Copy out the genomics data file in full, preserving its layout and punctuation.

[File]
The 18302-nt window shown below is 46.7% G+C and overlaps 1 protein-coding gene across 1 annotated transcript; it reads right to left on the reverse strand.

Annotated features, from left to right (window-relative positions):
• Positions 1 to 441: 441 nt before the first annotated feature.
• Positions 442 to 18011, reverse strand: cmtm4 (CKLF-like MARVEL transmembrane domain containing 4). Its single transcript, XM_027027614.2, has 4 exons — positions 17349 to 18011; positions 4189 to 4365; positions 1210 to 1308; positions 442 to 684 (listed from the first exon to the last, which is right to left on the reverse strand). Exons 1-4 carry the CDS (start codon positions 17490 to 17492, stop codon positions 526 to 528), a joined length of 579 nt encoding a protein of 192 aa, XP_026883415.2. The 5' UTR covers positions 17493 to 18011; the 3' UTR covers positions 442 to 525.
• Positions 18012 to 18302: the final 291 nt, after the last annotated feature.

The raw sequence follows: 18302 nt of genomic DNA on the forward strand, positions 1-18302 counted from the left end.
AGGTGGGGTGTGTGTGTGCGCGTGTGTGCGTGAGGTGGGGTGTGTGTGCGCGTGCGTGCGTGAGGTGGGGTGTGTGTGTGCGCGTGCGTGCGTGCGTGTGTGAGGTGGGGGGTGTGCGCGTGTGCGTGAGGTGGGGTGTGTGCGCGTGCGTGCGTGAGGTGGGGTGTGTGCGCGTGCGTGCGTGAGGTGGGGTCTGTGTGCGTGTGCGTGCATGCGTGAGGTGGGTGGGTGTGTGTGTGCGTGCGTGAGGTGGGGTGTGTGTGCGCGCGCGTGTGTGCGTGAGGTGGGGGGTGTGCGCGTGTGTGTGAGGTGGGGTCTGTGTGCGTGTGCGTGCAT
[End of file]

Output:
The 18302-nt window shown below is 46.7% G+C and overlaps 1 protein-coding gene across 1 annotated transcript; it reads right to left on the reverse strand.

Annotated features, from left to right (window-relative positions):
• Positions 1 to 441: 441 nt before the first annotated feature.
• Positions 442 to 18011, reverse strand: cmtm4 (CKLF-like MARVEL transmembrane domain containing 4). Its single transcript, XM_027027614.2, has 4 exons — positions 17349 to 18011; positions 4189 to 4365; positions 1210 to 1308; positions 442 to 684 (listed from the first exon to the last, which is right to left on the reverse strand). Exons 1-4 carry the CDS (start codon positions 17490 to 17492, stop codon positions 526 to 528), a joined length of 579 nt encoding a protein of 192 aa, XP_026883415.2. The 5' UTR covers positions 17493 to 18011; the 3' UTR covers positions 442 to 525.
• Positions 18012 to 18302: the final 291 nt, after the last annotated feature.

The raw sequence follows: 18302 nt of genomic DNA on the forward strand, positions 1-18302 counted from the left end.
AGGTGGGGTGTGTGTGTGCGCGTGTGTGCGTGAGGTGGGGTGTGTGTGCGCGTGCGTGCGTGAGGTGGGGTGTGTGTGTGCGCGTGCGTGCGTGCGTGTGTGAGGTGGGGGGTGTGCGCGTGTGCGTGAGGTGGGGTGTGTGCGCGTGCGTGCGTGAGGTGGGGTGTGTGCGCGTGCGTGCGTGAGGTGGGGTCTGTGTGCGTGTGCGTGCATGCGTGAGGTGGGTGGGTGTGTGTGTGCGTGCGTGAGGTGGGGTGTGTGTGCGCGCGCGTGTGTGCGTGAGGTGGGGGGTGTGCGCGTGTGTGTGAGGTGGGGTCTGTGTGCGTGTGCGTGCAT